Well what a day: the hottest so far, lots to see on the way plus arriving and sightseeing in the amazing city of Buckhara.
So, starting with dawn at around 5am and the sun was streaming into our yurt: I awoke to not find Ros next to me (on the floor as that’s where one sleeps in a yurt). She had woken up and trekked to the toilet and decided to have a shower while she was there. For a ‘not a morning’ person this was amazing and I thought I had 1. Lost her, 2. Slept the night in the wrong yurt, or 3. Decided to roll over and go back to sleep.
Brecky in the open air dining room with views over the desert consisting of an egg with a wiener, pancake with apricot jam and gallons of black tea (no milk) plus nuts and cakes and biscuits served at the table.
Burgundy was leader today and with Simon the travel writer in the passenger seat he found a couple of sights for us to see on the way.
First the town of Nurata (ever heard of it?). Anyway, Alexander the Great decided it was a Great spot to build a fort in (something) BC and you could easily see why: on top of a hill looking out over the plain we had just driven across (60 kms of dead flat): just right for checking up on the conquered nomads and planning the next attack. Also there is the Chashma Spring found when Mohammed’s son-in-law drove his staff into the ground and up popped water. Possible story, however we have to assume that Alexander would have known about the spring for him to build a fort there (why cloud a good story with facts). The spring water has fish in it, not to be eaten as they are special fish.
On the road again and a stop at the Zuksrney Petroglyphs (rock carvings – don’t worry I didn’t know what they were either), prehistoric carvings in the slate rocks depicting camels, horses with riders and goats. We climbed the hill and wondered where these carvings were until we found one and then started to notice more as our eyes became accustomed to finding them.
Back through to the main road and then a drag down to Buckhara. As usual our drive provides some quirky sights to keep us interested.
Unfortunately the cloud cover of the morning blew away and the temperature rose and rose until it was in the 40’s so by the time we arrived at the hotel every one was a bit weary. A quick swim and then out for a walk around the sights. Fortunately Buckhara is a small town and hence the sights are within walking distance.
We started at the Lyabi Hauz, a pond in the middle of the plaza which has always being the centre of town. No longer used for drinking, but a quite and cool site with restaurants around the pool and 100 year old mulberry trees full of fruit (both black and white mulberries). However, as we are here during Ramadan, it was all very quite with no one on the streets (but boy did it change after sunset).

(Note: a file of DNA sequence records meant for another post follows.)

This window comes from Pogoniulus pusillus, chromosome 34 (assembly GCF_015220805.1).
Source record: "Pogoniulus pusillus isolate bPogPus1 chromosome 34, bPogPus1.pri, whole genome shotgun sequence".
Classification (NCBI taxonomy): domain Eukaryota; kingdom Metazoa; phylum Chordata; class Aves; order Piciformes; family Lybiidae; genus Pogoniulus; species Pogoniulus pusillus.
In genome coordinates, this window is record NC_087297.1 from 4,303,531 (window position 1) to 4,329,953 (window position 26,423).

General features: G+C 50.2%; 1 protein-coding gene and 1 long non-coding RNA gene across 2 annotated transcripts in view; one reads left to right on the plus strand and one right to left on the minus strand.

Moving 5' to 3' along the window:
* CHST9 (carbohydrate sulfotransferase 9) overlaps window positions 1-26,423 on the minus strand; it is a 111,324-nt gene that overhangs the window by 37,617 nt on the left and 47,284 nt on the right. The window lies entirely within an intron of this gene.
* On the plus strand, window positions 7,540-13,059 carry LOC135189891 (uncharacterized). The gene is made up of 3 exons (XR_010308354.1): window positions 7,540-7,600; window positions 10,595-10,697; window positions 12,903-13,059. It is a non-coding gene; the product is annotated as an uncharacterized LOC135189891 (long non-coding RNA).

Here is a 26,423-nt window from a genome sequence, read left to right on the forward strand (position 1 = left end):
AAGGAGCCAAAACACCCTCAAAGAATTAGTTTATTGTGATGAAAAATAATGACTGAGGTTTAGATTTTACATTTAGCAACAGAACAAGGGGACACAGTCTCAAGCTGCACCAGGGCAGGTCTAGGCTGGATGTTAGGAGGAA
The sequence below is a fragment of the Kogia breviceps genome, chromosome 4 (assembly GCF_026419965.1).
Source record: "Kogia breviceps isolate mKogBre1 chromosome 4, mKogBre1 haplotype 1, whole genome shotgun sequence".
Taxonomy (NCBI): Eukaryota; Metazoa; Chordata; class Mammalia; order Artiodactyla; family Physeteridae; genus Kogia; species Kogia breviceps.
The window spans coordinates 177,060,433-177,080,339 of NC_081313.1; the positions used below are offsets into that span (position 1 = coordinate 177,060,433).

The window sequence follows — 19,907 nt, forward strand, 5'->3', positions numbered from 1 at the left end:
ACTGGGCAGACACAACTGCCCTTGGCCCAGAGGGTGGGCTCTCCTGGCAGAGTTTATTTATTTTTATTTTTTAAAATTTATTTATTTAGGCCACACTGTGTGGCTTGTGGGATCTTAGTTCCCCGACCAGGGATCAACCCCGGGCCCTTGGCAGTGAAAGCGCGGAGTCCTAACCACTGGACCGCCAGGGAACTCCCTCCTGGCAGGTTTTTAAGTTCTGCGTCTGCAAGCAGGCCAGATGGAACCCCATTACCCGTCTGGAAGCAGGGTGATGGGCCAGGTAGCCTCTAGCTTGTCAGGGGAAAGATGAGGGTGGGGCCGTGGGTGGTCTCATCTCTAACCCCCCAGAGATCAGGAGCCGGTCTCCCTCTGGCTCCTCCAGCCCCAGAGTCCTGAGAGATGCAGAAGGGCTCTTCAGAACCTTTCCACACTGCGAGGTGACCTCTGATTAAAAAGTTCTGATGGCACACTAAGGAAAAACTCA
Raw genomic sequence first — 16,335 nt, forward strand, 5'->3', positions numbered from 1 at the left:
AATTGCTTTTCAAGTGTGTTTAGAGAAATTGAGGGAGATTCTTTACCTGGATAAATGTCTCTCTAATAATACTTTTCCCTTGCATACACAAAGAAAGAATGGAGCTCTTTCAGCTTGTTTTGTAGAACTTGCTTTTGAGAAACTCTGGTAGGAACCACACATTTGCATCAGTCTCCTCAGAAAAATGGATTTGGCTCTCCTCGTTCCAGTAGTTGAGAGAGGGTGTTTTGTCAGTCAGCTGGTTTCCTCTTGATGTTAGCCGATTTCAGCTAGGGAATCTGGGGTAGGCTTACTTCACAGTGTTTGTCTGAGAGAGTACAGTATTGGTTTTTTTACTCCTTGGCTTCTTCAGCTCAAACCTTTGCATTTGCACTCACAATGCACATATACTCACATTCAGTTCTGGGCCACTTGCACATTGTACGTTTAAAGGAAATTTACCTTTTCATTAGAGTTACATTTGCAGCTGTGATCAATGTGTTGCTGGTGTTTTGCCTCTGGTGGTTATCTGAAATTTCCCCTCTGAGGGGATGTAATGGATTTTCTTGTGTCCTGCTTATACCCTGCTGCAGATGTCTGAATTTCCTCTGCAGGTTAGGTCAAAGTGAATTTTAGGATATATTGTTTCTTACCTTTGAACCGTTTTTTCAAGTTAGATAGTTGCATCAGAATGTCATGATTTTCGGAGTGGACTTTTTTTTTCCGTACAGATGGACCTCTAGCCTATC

Around Lyabi Hauz is a mosque and a medressa plus on the 4th side is the Jewish quarter. We were extremely fortunate to enter the synagogue (today is Saturday) and to be met by the president of the synagogue who spoke to us for 20 minutes about the history and traditions of the Jewish population in Buckhara. From a population of over 2,000 families before the Soviet times there are now 250 left. Most fled when worshipping was banned (secret meetings in houses, hidden Torah and circumcisions behind closed doors). Only the old people were allowed into the synagogue. Interestingly his son and daughter both now live in Melbourne! We were very lucky to hear about these times. The synagogue has been renovated twice since independence and now is very beautiful and peaceful (and air-conditioned!).
On from there into the Taki Bazaars, each one previously specialising in one item: money exchange in one, hats in another: although it was 40 degrees today, it gets to minus 20 degrees in winter so there were big fur hats plus hats that one can use as an alter when traveling to say the daily prayers.
awe also visited an old caravanserai, once the resting and trading place for traders on the Silk Road, caravanserai played an important role in the life of the Silk Road traders. This one now now served as an artisan craft market and we looked very closely at the beautiful carpets being produced by one designer craftsman and his talented weavers.
Back to the hotel for a coffee and beer before venturing out with Loris and Ian, Tony and Simon for a beer in a roof top restaurant over looking the Kalon minaret and mosque and medressa (which we will revist tomorrow).
Dinner around the corner on the roof top of a local restaurant with food arriving as we sat down and fortunately we were there before 8:15 (official sunset) so we sneaked in before the locals could eat.
A coffee around the Lyabi Hauz which was now full and heaving with music and restaurants and a lot of people enjoying the hours after sunset.